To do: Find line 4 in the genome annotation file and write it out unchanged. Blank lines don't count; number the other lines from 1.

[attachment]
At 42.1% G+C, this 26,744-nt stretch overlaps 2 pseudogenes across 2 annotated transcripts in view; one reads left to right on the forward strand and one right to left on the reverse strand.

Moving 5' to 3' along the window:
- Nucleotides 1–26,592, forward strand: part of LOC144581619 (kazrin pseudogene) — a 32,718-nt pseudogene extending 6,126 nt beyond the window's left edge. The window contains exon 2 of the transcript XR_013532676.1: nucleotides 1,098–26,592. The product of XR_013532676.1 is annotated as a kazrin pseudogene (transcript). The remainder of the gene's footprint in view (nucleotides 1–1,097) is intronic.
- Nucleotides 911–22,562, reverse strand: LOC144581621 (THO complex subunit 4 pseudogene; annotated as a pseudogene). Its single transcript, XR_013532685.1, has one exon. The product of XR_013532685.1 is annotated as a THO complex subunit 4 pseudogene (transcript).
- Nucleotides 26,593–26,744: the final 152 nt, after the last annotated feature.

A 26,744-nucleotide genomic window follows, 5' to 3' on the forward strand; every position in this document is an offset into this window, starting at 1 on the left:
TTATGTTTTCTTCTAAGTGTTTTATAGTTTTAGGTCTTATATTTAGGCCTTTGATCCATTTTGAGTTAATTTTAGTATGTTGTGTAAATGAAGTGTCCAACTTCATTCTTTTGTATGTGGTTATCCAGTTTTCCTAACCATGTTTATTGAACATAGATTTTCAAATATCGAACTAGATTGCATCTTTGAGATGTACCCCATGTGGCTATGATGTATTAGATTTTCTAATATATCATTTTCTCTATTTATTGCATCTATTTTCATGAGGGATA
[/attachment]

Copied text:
- Nucleotides 911–22,562, reverse strand: LOC144581621 (THO complex subunit 4 pseudogene; annotated as a pseudogene). Its single transcript, XR_013532685.1, has one exon. The product of XR_013532685.1 is annotated as a THO complex subunit 4 pseudogene (transcript).